• Never leave children, pets or those who require special care in a parked car.

• Avoid strenuous activity, or plan it for the coolest part of the day, usually in the morning between 4 AM and 7 AM or in the evening. If you exercise, drink two to four glasses of cool, nonalcoholic fluids each hour. A sports beverage can replace the salt and minerals you lose in sweat. If you are used to regular exercise, just keep in mind the symptoms of heat illness when exercising and stop or rest if any occur.

• Be careful if you take a cold shower to stay cool – sudden temperature changes can make you feel dizzy or sick.

 

Heat wave continues to bake city, relief may be on the way


| brennison@queenscourier.com

File photo

New Yorkers have one more day of suffocating heat before temperatures return to near normal.

After two day of heat approaching 100 degrees, today’s temperature is forecasted to stay in the mid-90s.

Thunderstorms are forecasted to begin late this afternoon.  This weekend temperatures are expected to fall back into the 80s.

The National Weather Service has issued another heat advisory that will remain in effect until 7 p.m.

If possible, residents should avoid strenuous activities as much as possible in the heat.

The city has again opened up hundreds of cooling centers in the five boroughs.

Cooling centers are air conditioned places, such as Department for the Aging senior centers, Salvation Army community centers, and public libraries that are open to the public during heat emergencies.

Click here to find the cooling center nearest to you

The heat is also still affecting many residents electricity. More than a dozen Queens neighborhoods face a 5 percent voltage reduction and more than 200 residents are without power.

“The idea is to prevent a larger scale problem,” a Con Ed spokesperson said about the reduction. “It takes pressure off the system while the issue is repaired.”

The voltage reduction is due to problems with electrical equipment.

The neighborhoods affected are Auburndale, Bayside, Broad Channel, College Point, Douglaston, Howard Beach, Kew Gardens, Lindenwood, Little Neck, Murray Hill, Ozone Park, Queensborough Hill, Richmond Hill, South Ozone Park, Whitestone and Woodhaven.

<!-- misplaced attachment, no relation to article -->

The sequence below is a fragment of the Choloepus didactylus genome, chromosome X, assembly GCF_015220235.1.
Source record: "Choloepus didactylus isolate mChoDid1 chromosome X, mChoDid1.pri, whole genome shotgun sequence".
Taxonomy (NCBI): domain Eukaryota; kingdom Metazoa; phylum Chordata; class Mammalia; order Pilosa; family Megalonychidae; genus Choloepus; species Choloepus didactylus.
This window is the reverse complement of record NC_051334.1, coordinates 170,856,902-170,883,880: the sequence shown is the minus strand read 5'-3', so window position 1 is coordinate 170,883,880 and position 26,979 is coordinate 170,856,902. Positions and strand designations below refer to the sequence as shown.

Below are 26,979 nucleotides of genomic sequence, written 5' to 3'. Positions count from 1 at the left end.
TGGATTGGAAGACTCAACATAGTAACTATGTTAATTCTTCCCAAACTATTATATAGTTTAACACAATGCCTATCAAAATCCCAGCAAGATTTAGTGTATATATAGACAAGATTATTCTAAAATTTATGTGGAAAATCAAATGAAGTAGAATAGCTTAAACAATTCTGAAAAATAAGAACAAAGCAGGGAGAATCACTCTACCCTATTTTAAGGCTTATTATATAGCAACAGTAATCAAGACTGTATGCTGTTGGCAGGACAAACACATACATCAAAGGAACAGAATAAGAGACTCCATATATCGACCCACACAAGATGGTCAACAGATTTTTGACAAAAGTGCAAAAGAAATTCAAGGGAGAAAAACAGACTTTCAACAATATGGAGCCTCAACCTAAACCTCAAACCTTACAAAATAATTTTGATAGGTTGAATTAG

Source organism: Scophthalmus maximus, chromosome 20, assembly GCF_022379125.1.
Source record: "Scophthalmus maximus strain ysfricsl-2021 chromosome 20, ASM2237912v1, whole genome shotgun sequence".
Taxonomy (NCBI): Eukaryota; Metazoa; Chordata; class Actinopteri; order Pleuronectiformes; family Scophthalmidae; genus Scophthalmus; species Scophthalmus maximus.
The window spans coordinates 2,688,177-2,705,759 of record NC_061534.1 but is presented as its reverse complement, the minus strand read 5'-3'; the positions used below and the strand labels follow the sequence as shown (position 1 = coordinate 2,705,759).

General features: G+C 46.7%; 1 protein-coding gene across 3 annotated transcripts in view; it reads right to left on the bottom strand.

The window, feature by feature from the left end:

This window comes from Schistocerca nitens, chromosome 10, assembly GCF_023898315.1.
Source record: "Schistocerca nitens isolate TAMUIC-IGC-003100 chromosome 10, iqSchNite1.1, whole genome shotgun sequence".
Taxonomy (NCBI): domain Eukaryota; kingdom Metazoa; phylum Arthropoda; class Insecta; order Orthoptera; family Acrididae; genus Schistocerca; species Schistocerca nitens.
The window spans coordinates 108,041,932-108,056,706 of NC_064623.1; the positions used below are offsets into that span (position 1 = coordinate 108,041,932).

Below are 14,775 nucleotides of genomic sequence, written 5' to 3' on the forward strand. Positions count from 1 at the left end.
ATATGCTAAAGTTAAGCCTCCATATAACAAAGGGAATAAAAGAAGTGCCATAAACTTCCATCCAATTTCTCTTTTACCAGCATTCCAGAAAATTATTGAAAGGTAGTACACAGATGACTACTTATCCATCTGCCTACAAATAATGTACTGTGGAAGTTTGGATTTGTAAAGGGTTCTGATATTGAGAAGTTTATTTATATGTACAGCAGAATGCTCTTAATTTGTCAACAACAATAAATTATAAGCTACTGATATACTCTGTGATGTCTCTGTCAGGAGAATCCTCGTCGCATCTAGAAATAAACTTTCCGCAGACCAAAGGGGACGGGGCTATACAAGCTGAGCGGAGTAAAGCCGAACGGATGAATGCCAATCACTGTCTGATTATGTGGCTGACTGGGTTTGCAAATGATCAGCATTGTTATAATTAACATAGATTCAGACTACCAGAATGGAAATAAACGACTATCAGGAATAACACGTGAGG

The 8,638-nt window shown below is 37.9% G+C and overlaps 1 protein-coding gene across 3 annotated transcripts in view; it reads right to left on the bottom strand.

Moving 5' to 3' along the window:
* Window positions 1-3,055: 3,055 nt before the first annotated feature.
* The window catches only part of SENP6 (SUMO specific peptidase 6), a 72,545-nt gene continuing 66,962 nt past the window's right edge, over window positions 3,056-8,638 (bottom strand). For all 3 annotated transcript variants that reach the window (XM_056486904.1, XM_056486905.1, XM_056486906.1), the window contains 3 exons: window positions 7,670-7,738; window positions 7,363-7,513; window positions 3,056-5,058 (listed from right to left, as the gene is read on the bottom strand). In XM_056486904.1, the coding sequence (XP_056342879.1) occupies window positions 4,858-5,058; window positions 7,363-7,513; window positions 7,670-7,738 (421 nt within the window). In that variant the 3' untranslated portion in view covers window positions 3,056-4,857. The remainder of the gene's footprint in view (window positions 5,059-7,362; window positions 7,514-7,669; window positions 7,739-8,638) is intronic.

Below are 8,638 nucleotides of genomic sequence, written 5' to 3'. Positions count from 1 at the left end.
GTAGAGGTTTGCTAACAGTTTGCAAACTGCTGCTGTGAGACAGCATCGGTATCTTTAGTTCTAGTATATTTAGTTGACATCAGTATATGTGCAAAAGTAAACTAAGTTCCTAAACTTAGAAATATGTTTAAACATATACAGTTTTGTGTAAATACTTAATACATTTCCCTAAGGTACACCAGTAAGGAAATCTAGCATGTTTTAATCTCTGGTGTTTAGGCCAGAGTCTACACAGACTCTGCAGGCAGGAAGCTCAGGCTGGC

More records highs expected today


| brennison@queenscourier.com

File photo

Another day, another scorcher.

After record high temperatures baked the city yesterday, residents should be ready for even more heat.

Temperatures will again approach 100 degrees, and feel closer to 110.

The National Weather Service (NWS) has issued a heat advisory.

Those who will be outdoors should take extra precautions.  Wear light, loose fitting clothing, sunblock and drink plenty of water.

The city has again opened up hundreds of cooling centers in the five boroughs.

Cooling centers are air conditioned places, such as Department for the Aging senior centers, Salvation Army community centers, and public libraries that are open to the public during heat emergencies.

Click here to find the cooling center nearest to you

The city’s Office of Emergency Management has offered some tips to staying cool:

New Yorkers should heed the following tips to stay cool during this week’s extreme heat:

  • Use an air conditioner if you have one.
  • If you do not have an air conditioner, go to a cooler place such as a store, mall, museum, movie theater, or friend/family member’s air-conditioned home, or visit a cooling center.